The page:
Head and neck squamous cell carcinoma (HNSCC) – a group of cancers that affect the the mouth, nose and throat – is a disease driven by mutations in the NOTCH tumour suppressor signalling pathway, according to a new study.
It reveals the identity of rare driver mutations in tumour-suppressing genes using a mouse-based in vivo CRISPR screen to evaluate the function of so-called “long tail” mutations.
In humans, these mutations are present in 67% of HNSCC patients and converge on NOTCH inactivation, thus promoting tumour development.
HNSCC is the 6th most common human cancer and, while curable, has a poor survival rate and claims the lives of roughly 350,000 people worldwide each year.
Like other cancers, HNSCC is characterised by a few genes mutated at high frequency in many patients (including the NOTCH tumour suppressor gene), followed by a “long-tail” of hundreds of other individually rare mutations observed in only a few patients.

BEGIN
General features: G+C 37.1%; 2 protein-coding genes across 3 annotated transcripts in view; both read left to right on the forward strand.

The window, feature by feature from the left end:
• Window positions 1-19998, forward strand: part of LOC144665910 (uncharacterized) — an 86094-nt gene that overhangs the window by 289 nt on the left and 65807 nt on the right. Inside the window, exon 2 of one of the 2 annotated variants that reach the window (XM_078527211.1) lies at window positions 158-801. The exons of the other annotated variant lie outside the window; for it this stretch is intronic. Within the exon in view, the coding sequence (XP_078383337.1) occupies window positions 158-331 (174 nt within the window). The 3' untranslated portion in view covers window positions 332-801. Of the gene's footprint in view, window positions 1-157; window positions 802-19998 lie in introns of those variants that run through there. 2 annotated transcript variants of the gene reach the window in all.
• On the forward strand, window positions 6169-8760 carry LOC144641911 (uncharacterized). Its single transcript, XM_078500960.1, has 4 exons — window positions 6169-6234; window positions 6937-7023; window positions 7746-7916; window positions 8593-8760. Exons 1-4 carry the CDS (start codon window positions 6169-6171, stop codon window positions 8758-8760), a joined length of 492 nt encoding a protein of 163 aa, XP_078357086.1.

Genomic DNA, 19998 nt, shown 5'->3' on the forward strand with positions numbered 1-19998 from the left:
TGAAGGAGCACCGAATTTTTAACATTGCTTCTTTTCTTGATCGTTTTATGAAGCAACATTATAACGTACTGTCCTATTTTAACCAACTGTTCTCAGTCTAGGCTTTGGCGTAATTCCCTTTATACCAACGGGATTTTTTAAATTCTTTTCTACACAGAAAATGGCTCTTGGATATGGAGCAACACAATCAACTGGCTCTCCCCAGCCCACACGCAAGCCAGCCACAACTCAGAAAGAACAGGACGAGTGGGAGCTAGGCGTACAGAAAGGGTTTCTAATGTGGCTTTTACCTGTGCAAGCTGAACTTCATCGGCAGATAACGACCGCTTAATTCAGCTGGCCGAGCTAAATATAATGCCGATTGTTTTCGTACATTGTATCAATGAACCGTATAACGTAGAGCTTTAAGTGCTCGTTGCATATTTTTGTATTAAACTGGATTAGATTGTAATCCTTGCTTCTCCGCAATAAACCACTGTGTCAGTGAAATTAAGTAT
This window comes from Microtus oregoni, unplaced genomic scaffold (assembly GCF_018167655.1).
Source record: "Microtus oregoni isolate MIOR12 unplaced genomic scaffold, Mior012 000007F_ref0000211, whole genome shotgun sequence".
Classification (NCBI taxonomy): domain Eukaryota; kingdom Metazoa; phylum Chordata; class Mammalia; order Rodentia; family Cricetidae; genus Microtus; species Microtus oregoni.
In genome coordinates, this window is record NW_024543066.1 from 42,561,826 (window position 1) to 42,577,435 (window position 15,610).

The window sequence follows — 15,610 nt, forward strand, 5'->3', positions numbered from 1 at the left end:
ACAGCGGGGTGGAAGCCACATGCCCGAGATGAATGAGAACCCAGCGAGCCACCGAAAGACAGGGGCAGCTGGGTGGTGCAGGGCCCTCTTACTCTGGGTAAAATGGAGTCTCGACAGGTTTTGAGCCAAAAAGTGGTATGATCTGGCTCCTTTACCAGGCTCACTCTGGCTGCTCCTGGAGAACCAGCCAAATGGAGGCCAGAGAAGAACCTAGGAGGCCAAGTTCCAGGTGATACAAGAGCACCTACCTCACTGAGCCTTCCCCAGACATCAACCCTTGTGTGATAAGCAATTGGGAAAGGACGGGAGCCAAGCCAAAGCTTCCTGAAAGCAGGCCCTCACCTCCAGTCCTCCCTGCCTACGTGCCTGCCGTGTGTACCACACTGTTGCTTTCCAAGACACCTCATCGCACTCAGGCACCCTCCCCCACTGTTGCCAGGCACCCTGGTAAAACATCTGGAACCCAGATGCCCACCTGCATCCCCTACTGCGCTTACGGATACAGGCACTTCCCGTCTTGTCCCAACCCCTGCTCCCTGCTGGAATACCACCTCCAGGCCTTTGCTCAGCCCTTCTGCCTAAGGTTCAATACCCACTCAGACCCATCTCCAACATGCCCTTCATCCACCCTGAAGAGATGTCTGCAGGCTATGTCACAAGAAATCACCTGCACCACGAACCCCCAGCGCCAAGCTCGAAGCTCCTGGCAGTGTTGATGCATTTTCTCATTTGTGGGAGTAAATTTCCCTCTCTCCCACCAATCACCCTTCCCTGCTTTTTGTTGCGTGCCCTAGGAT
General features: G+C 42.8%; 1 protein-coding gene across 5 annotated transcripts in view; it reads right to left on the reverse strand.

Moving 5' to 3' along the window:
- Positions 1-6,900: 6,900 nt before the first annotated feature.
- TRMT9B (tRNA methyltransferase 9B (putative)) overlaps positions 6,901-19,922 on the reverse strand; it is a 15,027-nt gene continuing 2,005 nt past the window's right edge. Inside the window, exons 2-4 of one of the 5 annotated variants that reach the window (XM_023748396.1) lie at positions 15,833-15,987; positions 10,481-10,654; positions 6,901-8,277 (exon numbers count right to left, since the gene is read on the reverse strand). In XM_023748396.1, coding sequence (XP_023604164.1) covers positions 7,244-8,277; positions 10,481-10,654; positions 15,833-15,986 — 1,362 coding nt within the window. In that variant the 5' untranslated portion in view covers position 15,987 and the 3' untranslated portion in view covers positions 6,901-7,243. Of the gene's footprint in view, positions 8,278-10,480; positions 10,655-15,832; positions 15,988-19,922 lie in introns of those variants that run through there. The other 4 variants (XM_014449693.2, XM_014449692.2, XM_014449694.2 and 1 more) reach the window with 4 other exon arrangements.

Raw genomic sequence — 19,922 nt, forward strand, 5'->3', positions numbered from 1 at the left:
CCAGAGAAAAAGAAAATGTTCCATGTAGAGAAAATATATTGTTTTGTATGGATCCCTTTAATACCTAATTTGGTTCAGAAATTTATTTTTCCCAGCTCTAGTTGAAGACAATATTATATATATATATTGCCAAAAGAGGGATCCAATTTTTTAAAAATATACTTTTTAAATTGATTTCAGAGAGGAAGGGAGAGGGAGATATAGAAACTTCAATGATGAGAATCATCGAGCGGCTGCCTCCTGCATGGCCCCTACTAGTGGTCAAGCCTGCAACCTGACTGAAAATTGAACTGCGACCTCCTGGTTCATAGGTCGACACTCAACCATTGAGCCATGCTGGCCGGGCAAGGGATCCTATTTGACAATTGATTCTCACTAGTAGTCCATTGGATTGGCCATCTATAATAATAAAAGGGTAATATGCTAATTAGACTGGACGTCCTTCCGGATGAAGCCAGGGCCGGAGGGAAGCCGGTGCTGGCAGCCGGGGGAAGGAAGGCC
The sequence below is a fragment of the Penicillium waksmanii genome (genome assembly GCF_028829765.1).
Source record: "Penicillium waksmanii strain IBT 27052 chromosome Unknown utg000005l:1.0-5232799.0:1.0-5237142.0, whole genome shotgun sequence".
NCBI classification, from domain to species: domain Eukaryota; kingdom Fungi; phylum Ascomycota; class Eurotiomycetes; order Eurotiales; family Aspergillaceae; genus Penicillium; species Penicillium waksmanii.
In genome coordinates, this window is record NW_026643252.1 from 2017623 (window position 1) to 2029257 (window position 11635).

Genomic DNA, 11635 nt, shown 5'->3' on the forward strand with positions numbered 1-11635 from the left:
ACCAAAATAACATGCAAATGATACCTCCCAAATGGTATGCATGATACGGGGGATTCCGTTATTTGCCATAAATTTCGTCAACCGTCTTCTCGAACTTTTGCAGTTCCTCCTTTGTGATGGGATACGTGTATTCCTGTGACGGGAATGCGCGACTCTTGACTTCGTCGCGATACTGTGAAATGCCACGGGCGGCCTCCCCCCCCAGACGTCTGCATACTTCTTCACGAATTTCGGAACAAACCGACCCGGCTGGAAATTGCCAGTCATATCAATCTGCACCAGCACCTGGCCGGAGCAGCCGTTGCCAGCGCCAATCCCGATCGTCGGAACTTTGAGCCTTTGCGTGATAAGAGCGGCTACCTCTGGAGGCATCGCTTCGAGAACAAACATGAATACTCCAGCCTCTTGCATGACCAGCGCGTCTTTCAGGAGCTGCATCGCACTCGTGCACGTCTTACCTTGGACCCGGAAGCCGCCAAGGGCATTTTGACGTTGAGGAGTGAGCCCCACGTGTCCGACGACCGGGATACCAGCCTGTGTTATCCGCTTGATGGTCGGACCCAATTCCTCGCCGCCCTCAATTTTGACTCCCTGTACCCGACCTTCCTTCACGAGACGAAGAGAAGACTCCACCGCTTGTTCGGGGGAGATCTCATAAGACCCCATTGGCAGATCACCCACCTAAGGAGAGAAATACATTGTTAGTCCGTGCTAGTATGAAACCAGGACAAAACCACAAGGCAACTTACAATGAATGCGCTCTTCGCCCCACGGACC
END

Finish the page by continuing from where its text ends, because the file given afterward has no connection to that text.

The functional consequences and biological significance of recurrent but rare mutations are generally unknown, but these mutations could potentially shed light on cancer biology and tumour evolution and perhaps lead to novel treatment strategies.
Sampath Loganathan and colleagues developed a reverse genetic CRISPR screen that allowed them to identify genes that, upon mutation, predispose mice to developing MNSCC.
The research is published in the journal Science.
Through their analysis, Loganathan et al. identified 15 potent tumour suppressor genes that, when mutated, triggered rapid growth of HNSCC in the mice.
These genes included ADAM10 and AJUBA, which are also mutated in human HNSCC.
The wild type versions of ADAM10 and AJUBA promote NOTCH signalling.
These results show that HNSCC-associated mutations converge on inactivation of the NOTCH tumour suppressor signalling pathway.